Thanks to recent advances in technology and lower equipment prices (not to mention Finding Nemo!!), marine fishkeeping is now appealing to more and more fishkeepers. Whether you are ‘upgrading’ from an existing tropical or coldwater set up, or are completely new to all aspects of fishkeeping, keeping marines can sometimes appear to be a daunting prospect. This definitely does not have to be the case, whilst it should still not be undertaken lightly (animal welfare is involved) keeping marine fish and corals has never been easier. The following information has been put together to give an insight into marine fishkeeping and as a resource to ensure that your aquarium is kept looking healthy and vibrant.
There are 2 main ‘types’ of marine aquarium, fish only or a reef aquarium. A fish only aquarium is generally easier to maintain than a reef aquarium as corals are more demanding and are less tolerant of poor water quality. The list of basic equipment is much the same for both types, you will need: Aquarium, protein skimmer, lighting (high output for reef systems, see our marine lighting guide), heating, powerheads for water circulation, filtration. In addition to this list, it may be wise to also include a calcium reactor, uv steriliser etc dependent upon the stock within your aquarium.
The list of equipment above is considered essential, further into this guide we will look at some equipment which, although not essential, can make your life easier and/or your aquarium more spectacular.
When choosing a protein skimmer it is always best, in our experience, to choose one that is rated for a larger aquarium than you intend to keep. For example, if your aquarium is 200 litres, look at a protein skimmer which is rated for at least 300 litres or even 400 and above if you intend to keep more demanding inhabitants.
When choosing a heater a good rule is to allow for 1w of heating per 1 litre of aquarium water. In larger aquariums more than 1 heater may be required and even in smaller aquariums having 2 heaters is a good failsafe to avoid costly losses if one stops working. The heater should be placed in an area with good flow to ensure even heating of the tank.
Good water movement is vital to the health of a marine aquarium. Corals need the movement to bring food and fish will appreciate the exercise. As a minimum you should look to turn the tank volume over 10 times per hour, although more would be better and in fact, for a reef aquarium, 15-20+ times per hour is a necessity. This is normally acheived via the use of powerheads such as the Newave or Koralia ranges.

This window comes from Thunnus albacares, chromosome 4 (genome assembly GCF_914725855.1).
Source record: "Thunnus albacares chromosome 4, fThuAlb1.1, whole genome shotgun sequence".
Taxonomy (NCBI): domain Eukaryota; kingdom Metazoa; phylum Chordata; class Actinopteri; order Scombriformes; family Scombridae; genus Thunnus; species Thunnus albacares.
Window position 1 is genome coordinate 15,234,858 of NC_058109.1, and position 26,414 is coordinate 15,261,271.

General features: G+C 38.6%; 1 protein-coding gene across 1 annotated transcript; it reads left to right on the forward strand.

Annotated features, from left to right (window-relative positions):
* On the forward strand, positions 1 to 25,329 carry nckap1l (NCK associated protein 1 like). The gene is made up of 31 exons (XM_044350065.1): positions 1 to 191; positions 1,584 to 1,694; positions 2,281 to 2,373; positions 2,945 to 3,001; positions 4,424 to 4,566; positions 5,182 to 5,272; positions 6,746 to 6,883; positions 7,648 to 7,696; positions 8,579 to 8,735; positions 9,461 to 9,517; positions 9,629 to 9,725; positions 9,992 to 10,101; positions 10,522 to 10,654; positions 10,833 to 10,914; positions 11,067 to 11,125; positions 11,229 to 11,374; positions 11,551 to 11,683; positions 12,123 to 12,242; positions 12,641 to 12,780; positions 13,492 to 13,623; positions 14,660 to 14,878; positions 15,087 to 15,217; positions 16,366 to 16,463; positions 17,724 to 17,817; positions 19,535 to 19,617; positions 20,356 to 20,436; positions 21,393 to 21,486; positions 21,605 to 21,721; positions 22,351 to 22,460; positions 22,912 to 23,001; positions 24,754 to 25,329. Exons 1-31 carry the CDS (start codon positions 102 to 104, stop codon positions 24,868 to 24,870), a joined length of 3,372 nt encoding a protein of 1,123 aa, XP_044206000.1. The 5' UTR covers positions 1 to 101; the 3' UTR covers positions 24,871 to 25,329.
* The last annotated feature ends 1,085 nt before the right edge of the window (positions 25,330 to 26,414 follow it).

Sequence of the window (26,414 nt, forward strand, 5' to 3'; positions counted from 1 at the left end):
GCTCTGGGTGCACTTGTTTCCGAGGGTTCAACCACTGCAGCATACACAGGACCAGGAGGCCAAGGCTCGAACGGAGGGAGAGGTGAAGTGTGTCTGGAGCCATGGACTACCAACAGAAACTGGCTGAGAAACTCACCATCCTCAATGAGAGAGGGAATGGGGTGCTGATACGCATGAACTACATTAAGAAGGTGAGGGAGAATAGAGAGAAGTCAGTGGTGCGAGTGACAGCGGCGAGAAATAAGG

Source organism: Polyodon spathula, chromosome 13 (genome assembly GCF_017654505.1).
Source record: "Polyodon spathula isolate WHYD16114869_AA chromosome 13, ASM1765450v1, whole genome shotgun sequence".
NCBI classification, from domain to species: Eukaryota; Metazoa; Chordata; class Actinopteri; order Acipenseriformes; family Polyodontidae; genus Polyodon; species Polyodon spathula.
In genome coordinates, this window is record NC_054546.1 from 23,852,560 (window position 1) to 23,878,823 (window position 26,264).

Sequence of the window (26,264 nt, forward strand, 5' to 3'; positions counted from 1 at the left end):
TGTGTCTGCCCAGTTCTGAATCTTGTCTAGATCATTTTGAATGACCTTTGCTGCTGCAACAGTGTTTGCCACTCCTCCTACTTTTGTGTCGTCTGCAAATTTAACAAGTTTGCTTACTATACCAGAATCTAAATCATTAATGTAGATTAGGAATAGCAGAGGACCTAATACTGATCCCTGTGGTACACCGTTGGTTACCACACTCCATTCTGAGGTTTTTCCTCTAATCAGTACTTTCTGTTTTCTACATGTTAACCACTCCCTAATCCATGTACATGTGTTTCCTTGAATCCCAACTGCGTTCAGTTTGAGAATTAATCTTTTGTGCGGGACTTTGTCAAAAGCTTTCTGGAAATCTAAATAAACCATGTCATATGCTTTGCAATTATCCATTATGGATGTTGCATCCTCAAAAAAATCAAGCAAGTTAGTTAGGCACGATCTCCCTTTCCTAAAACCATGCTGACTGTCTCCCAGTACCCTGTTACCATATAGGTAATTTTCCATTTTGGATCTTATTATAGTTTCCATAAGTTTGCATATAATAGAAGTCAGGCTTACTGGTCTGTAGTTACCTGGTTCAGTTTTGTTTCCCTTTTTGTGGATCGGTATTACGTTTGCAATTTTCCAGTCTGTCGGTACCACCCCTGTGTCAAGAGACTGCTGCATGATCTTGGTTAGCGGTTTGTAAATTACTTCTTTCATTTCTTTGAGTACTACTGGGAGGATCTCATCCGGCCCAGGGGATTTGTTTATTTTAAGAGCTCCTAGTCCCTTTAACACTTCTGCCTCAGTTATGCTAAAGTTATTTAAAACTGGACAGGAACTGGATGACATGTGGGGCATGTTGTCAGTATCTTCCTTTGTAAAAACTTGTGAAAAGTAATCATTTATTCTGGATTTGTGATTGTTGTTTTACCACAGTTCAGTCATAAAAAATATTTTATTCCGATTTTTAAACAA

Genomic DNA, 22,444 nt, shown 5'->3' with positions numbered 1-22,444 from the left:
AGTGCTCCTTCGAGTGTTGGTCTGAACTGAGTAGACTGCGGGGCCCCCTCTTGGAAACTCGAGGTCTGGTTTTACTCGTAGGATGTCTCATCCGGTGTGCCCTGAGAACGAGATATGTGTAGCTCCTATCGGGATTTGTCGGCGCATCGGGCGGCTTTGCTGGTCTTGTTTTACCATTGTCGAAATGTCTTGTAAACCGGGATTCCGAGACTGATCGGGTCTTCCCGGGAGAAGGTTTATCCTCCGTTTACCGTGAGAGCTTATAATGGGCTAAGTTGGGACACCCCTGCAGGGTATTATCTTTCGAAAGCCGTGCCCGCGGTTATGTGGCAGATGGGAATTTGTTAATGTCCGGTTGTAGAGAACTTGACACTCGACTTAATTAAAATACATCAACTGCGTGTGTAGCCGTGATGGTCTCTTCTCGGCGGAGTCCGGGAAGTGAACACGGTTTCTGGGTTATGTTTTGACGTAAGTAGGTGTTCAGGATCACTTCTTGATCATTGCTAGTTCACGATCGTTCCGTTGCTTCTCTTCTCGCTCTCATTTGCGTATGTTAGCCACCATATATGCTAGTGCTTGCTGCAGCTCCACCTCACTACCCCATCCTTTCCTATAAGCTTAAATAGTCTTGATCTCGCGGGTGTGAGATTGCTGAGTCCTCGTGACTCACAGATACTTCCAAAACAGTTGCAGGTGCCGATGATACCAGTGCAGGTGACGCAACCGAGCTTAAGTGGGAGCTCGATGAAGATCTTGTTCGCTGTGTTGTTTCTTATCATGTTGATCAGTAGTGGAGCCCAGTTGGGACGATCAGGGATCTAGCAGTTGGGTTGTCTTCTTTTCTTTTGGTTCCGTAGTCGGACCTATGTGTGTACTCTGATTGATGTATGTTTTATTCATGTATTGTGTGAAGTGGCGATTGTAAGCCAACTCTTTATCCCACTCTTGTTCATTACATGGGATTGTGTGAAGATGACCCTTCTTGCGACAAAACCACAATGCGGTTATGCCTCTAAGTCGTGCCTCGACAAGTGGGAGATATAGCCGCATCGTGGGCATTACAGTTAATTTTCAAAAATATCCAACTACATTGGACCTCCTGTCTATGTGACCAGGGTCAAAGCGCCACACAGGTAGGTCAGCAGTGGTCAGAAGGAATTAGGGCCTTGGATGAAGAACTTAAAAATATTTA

When choosing an aquarium we would suggest that you purchase the largest one that your space/wallet/purse will allow. Marine fish need a larger swimming area than most tropical fish and so it is only right that we keep them in as large a space as we can to ensure they thrive. Ideally there should be at least 9-10 litres of water for every 1 inch of fish in the aquarium. This is just a general rule of thumb, we’re not sure a 6 inch tang would be happy in a 60 litre aquarium (!) so always check the minimum recommended tank size for your wish list of fish, before purchasing the tank if possible.
You also need to consider what type of aquarium you want. Do you want a convenient, all in one set up such as the Red Sea Max? Or would you prefer to choose individual pieces of equipment and design your own system? Both have their merits and which one you choose will ultimately come down to your own personal choice and experience level. Please give us a call if you would like to discuss either option.
So, you’ve bought the aquarium and all the required equipment, now what? Its time to add the water and rockwork. When keeping marine fish and coral it is vital that water quality is very good. We recommend using only reverse osmosis (RO) water for marine systems as this has had all of the contaminants and heavy metals removed. We can provide pre-mixed RO saltwater (we use Red Sea Coral Pro salt), either from our shop, or we can even send you some in reusable containers. We keep our water at a salinity of between 1.022 and 1.025. We would recommend that marine aquariums are kept within this range at all times. The salinity can be checked using either a hydrometer or a refractometer to ensure that it remains within these parameters. A stable salinity is more important than the actual salinity (providing it is within this range. When saltwater evaporates it is only the water that does so, the salt will remain in the aquarium. It is therefore important to top up any evaporation with fresh RO water to ensure a stable salinity.
As for the rockwork, we would recommend using live rock as it forms a major part of the aquariums filtration system, in fact, live rock, a protein skimmer and good water movement can be all the filtration required in a marine aquarium. The large surface area of live rock is colonised by bacteria which acts as the filtration. You will need approximately 1lb of live rock per gallon (approx 1kg per 10 litres) to ensure adequate filtration. Live rock can be added on top of a base layer of ocean rock if desired. We would advise that the rockwork is added before any sand to ensure that the structure is stable. If you place the rockwork on top of a layer of sand you invite the possibility of a fish or other creature burrowing underneath it and undermining the rock which could cause problems.
Once you’ve got the rockwork, sand and water in the aquarium its time to switch on all of your shiny new equipment!